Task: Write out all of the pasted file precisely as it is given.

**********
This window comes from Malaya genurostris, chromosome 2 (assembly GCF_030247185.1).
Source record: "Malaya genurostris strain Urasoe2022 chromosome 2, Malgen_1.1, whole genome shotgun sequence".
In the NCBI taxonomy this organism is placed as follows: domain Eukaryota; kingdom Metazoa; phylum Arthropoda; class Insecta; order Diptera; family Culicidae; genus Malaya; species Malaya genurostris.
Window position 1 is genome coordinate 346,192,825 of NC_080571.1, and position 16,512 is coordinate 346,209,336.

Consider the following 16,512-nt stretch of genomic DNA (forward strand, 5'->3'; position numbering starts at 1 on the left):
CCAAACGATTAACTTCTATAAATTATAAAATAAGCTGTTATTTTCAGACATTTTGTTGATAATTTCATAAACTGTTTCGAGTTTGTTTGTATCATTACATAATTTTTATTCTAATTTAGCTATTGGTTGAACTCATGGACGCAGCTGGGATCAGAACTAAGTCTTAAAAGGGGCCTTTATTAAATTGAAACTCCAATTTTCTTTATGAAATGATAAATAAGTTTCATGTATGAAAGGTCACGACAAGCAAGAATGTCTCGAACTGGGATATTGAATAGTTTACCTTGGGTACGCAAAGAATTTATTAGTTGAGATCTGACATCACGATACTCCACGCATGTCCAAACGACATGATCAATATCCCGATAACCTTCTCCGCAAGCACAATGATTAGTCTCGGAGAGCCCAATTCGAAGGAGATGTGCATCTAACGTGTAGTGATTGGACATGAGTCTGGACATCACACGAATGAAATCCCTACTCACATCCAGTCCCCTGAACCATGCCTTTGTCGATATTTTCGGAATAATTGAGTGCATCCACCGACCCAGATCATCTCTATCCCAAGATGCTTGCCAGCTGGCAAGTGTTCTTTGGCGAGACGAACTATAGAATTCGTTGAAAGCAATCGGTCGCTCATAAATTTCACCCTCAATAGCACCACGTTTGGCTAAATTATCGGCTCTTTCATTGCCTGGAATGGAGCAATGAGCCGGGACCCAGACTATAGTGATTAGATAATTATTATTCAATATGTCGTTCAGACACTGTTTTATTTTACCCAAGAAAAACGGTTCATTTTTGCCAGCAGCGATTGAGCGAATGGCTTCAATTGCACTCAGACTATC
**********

This window comes from Malaya genurostris, chromosome 2 (assembly GCF_030247185.1).
Source record: "Malaya genurostris strain Urasoe2022 chromosome 2, Malgen_1.1, whole genome shotgun sequence".
In the NCBI taxonomy this organism is placed as follows: domain Eukaryota; kingdom Metazoa; phylum Arthropoda; class Insecta; order Diptera; family Culicidae; genus Malaya; species Malaya genurostris.
Window position 1 is genome coordinate 346,192,825 of NC_080571.1, and position 16,512 is coordinate 346,209,336.

Consider the following 16,512-nt stretch of genomic DNA (forward strand, 5'->3'; position numbering starts at 1 on the left):
CCAAACGATTAACTTCTATAAATTATAAAATAAGCTGTTATTTTCAGACATTTTGTTGATAATTTCATAAACTGTTTCGAGTTTGTTTGTATCATTACATAATTTTTATTCTAATTTAGCTATTGGTTGAACTCATGGACGCAGCTGGGATCAGAACTAAGTCTTAAAAGGGGCCTTTATTAAATTGAAACTCCAATTTTCTTTATGAAATGATAAATAAGTTTCATGTATGAAAGGTCACGACAAGCAAGAATGTCTCGAACTGGGATATTGAATAGTTTACCTTGGGTACGCAAAGAATTTATTAGTTGAGATCTGACATCACGATACTCCACGCATGTCCAAACGACATGATCAATATCCCGATAACCTTCTCCGCAAGCACAATGATTAGTCTCGGAGAGCCCAATTCGAAGGAGATGTGCATCTAACGTGTAGTGATTGGACATGAGTCTGGACATCACACGAATGAAATCCCTACTCACATCCAGTCCCCTGAACCATGCCTTTGTCGATATTTTCGGAATAATTGAGTGCATCCACCGACCCAGATCATCTCTATCCCAAGATGCTTGCCAGCTGGCAAGTGTTCTTTGGCGAGACGAACTATAGAATTCGTTGAAAGCAATCGGTCGCTCATAAATTTCACCCTCAATAGCACCACGTTTGGCTAAATTATCGGCTCTTTCATTGCCTGGAATGGAGCAATGAGCCGGGACCCAGACTATAGTGATTAGATAATTATTATTCAATATGTCGTTCAGACACTGTTTTATTTTACCCAAGAAAAACGGTTCATTTTTGCCAGCAGCGATTGAGCGAATGGCTTCAATTGCACTCAGACTATC